First Ever Culture Day at Colfe’s

Pupils and staff gained a new appreciation of the diversity of languages, food and cultural heritage within the Colfe’s community as they celebrated the school’s inaugural Culture Day.

The aim of Culture Day, organised by Modern Languages Teacher Ms Davies, was to share and champion the many different cultural backgrounds of students and staff in the school. 

With the enthusiastic participation of students from Year 7 to 13, the day saw students share food, traditional clothing and language from their cultural background. Student and staff-led stalls offered the opportunity to sample Greek, Polish, Chinese and Arabic snacks, including crackers, cakes, sweets and pastries. At other stalls, pupils could try on a sari, learn British Sign Language or speed-write a haiku, a traditionally Japanese form of poetry. Teacher of English Ms Solley, who wrote a haiku on diaspora and culture, described the Culture Day as a “celebration of UK diversity in an increasingly multicultural society, and of us as a community”. 

Elizabeth (Y9) brought Chinese ‘white rabbit’ sweets for her own stall and taught students how to sign their names in British Sign Language with Verity (Y9). At another table, James, Alexiy and Alex (Year 12) set up a map where students and teachers pinned the countries that were part of their heritage – which, by the end of the day, was covered in pins from Mauritius to Brazil. James enjoyed Culture Day and felt it was important in “allowing us to celebrate integral parts of our community and develop our understanding of the world”.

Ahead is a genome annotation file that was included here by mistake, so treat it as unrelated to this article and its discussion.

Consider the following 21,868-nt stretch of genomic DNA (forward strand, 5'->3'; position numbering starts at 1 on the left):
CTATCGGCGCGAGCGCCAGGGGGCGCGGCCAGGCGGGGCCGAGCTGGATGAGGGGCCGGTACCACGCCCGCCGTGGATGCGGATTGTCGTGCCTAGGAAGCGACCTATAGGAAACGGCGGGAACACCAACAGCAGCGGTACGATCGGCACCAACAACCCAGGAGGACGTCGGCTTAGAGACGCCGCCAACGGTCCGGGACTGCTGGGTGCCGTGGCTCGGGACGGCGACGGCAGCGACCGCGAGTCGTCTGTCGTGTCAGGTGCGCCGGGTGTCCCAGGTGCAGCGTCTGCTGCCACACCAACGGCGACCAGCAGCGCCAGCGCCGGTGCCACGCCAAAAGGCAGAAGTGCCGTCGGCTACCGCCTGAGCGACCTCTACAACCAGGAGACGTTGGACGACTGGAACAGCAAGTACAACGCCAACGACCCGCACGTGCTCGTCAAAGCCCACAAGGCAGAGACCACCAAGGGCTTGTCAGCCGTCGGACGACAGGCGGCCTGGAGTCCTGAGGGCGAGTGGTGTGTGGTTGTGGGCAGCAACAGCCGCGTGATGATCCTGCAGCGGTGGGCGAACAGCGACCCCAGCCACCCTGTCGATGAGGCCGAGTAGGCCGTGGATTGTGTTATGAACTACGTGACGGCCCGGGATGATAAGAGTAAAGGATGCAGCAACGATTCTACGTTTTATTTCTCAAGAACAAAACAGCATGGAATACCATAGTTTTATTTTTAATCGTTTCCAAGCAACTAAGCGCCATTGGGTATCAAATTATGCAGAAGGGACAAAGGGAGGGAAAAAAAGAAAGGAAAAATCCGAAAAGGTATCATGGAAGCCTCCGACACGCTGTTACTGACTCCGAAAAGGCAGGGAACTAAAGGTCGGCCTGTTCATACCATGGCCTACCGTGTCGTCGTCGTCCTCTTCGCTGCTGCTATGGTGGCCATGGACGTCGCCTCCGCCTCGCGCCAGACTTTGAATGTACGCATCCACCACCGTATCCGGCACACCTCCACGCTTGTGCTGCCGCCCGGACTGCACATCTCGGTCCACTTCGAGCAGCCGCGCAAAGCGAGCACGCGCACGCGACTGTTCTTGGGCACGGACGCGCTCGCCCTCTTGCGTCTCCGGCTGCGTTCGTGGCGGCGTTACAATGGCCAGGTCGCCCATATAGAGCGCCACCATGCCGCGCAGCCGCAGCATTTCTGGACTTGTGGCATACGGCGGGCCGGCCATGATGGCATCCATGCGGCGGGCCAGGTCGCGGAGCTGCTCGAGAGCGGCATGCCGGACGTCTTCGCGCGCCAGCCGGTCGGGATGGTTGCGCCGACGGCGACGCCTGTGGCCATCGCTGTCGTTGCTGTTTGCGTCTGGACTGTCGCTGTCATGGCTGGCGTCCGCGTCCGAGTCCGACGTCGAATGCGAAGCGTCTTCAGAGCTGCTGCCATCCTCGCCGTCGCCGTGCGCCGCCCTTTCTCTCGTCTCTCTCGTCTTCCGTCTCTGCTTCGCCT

Sharing Greek cuisine such as tyropita and bougatsaModern Languages Teacher Mr Koutsakis agreed: “we live in a diverse part of the world and we can only truly appreciate diversity if we know more about different cultures. It’s really important to foster cohesion and to help students realise that we have more in common than what separates us”. 

Sixth Form students got involved taking photographs and sampling food. Millie (Y13) enjoyed the fact that “everyone can get involved: it’s not exclusive”, whilst Evie (Y13) appreciated the “rich diversity of our school”. Modern Languages Teacher Ms Lukawksa highlighted that students could “get to know each other better by talking about their backgrounds outside of the lessons” and appreciate that “different does not mean worse”. 

Teacher of English Ms Diamond, who coordinates the school’s pupil-produced Culture@Colfes journal, summed up her thoughts on the importance of culture in the Colfe’s community: “Days like these provide a space for personal creative expression outside of the curriculum about things pupils care about. The students are the culture of the school and Colfe’s has a culture that celebrates uniqueness and individuality – our values that link to where we come from and where we want to be”. 

After the success of this first Culture Day, participants plan for this to happen again next year as an important way of acknowledging and cherishing cultural diversity at Colfe’s.  

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